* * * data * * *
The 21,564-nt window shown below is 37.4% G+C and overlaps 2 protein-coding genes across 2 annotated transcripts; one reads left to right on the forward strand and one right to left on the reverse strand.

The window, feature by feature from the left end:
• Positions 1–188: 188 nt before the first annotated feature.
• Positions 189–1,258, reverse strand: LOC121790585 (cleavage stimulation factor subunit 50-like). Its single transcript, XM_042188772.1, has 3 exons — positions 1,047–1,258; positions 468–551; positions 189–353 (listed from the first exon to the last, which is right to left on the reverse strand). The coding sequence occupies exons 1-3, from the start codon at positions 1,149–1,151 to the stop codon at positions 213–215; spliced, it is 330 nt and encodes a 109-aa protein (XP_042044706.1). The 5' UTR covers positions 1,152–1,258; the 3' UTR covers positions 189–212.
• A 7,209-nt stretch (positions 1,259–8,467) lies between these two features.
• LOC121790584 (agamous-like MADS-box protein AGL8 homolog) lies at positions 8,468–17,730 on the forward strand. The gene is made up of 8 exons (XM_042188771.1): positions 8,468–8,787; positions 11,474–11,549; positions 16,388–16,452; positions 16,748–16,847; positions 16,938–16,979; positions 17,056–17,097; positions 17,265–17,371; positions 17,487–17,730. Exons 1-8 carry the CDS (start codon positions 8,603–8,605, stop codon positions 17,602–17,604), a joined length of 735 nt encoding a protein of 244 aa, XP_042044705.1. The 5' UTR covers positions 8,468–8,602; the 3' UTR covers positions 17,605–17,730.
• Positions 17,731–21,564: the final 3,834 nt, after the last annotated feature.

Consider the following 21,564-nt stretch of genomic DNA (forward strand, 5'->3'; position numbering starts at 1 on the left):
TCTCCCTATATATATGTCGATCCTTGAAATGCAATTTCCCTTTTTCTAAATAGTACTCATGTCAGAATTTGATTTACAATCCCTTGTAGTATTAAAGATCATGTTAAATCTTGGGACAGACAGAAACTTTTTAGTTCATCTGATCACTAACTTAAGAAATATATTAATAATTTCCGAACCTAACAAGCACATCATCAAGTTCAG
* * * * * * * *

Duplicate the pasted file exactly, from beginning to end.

The 21,564-nt window shown below is 37.4% G+C and overlaps 2 protein-coding genes across 2 annotated transcripts; one reads left to right on the forward strand and one right to left on the reverse strand.

The window, feature by feature from the left end:
• Positions 1–188: 188 nt before the first annotated feature.
• Positions 189–1,258, reverse strand: LOC121790585 (cleavage stimulation factor subunit 50-like). Its single transcript, XM_042188772.1, has 3 exons — positions 1,047–1,258; positions 468–551; positions 189–353 (listed from the first exon to the last, which is right to left on the reverse strand). The coding sequence occupies exons 1-3, from the start codon at positions 1,149–1,151 to the stop codon at positions 213–215; spliced, it is 330 nt and encodes a 109-aa protein (XP_042044706.1). The 5' UTR covers positions 1,152–1,258; the 3' UTR covers positions 189–212.
• A 7,209-nt stretch (positions 1,259–8,467) lies between these two features.
• LOC121790584 (agamous-like MADS-box protein AGL8 homolog) lies at positions 8,468–17,730 on the forward strand. The gene is made up of 8 exons (XM_042188771.1): positions 8,468–8,787; positions 11,474–11,549; positions 16,388–16,452; positions 16,748–16,847; positions 16,938–16,979; positions 17,056–17,097; positions 17,265–17,371; positions 17,487–17,730. Exons 1-8 carry the CDS (start codon positions 8,603–8,605, stop codon positions 17,602–17,604), a joined length of 735 nt encoding a protein of 244 aa, XP_042044705.1. The 5' UTR covers positions 8,468–8,602; the 3' UTR covers positions 17,605–17,730.
• Positions 17,731–21,564: the final 3,834 nt, after the last annotated feature.

Consider the following 21,564-nt stretch of genomic DNA (forward strand, 5'->3'; position numbering starts at 1 on the left):
TCTCCCTATATATATGTCGATCCTTGAAATGCAATTTCCCTTTTTCTAAATAGTACTCATGTCAGAATTTGATTTACAATCCCTTGTAGTATTAAAGATCATGTTAAATCTTGGGACAGACAGAAACTTTTTAGTTCATCTGATCACTAACTTAAGAAATATATTAATAATTTCCGAACCTAACAAGCACATCATCAAGTTCAG